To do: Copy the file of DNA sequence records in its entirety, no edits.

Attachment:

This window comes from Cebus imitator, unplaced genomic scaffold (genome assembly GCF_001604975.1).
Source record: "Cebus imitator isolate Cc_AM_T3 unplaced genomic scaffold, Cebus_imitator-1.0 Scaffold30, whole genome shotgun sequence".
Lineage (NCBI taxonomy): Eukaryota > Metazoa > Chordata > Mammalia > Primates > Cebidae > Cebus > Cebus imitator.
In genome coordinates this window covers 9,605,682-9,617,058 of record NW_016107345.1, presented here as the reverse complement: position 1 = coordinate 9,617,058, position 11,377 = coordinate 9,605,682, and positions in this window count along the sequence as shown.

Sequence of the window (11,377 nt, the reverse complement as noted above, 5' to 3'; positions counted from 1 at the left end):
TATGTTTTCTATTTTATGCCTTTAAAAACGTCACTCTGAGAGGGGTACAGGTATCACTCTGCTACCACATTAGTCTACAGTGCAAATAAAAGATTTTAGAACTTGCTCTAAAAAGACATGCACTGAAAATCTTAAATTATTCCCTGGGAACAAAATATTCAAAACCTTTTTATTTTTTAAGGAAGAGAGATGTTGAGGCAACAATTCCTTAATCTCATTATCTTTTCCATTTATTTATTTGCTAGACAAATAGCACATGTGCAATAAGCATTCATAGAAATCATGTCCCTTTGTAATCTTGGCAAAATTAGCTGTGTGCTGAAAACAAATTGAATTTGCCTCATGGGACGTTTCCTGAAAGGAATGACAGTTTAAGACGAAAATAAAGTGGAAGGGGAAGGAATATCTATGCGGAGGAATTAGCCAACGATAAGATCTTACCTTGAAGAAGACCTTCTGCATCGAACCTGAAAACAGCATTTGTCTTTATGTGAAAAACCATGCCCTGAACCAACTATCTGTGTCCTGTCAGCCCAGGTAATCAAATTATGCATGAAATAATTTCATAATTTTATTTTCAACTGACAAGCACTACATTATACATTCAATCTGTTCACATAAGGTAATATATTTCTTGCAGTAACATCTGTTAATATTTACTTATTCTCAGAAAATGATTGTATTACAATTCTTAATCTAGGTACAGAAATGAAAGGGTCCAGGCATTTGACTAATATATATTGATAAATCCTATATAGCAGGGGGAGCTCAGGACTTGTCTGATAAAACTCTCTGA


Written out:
This window comes from Cebus imitator, unplaced genomic scaffold (genome assembly GCF_001604975.1).
Source record: "Cebus imitator isolate Cc_AM_T3 unplaced genomic scaffold, Cebus_imitator-1.0 Scaffold30, whole genome shotgun sequence".
Lineage (NCBI taxonomy): Eukaryota > Metazoa > Chordata > Mammalia > Primates > Cebidae > Cebus > Cebus imitator.
In genome coordinates this window covers 9,605,682-9,617,058 of record NW_016107345.1, presented here as the reverse complement: position 1 = coordinate 9,617,058, position 11,377 = coordinate 9,605,682, and positions in this window count along the sequence as shown.

Sequence of the window (11,377 nt, the reverse complement as noted above, 5' to 3'; positions counted from 1 at the left end):
TATGTTTTCTATTTTATGCCTTTAAAAACGTCACTCTGAGAGGGGTACAGGTATCACTCTGCTACCACATTAGTCTACAGTGCAAATAAAAGATTTTAGAACTTGCTCTAAAAAGACATGCACTGAAAATCTTAAATTATTCCCTGGGAACAAAATATTCAAAACCTTTTTATTTTTTAAGGAAGAGAGATGTTGAGGCAACAATTCCTTAATCTCATTATCTTTTCCATTTATTTATTTGCTAGACAAATAGCACATGTGCAATAAGCATTCATAGAAATCATGTCCCTTTGTAATCTTGGCAAAATTAGCTGTGTGCTGAAAACAAATTGAATTTGCCTCATGGGACGTTTCCTGAAAGGAATGACAGTTTAAGACGAAAATAAAGTGGAAGGGGAAGGAATATCTATGCGGAGGAATTAGCCAACGATAAGATCTTACCTTGAAGAAGACCTTCTGCATCGAACCTGAAAACAGCATTTGTCTTTATGTGAAAAACCATGCCCTGAACCAACTATCTGTGTCCTGTCAGCCCAGGTAATCAAATTATGCATGAAATAATTTCATAATTTTATTTTCAACTGACAAGCACTACATTATACATTCAATCTGTTCACATAAGGTAATATATTTCTTGCAGTAACATCTGTTAATATTTACTTATTCTCAGAAAATGATTGTATTACAATTCTTAATCTAGGTACAGAAATGAAAGGGTCCAGGCATTTGACTAATATATATTGATAAATCCTATATAGCAGGGGGAGCTCAGGACTTGTCTGATAAAACTCTCTGA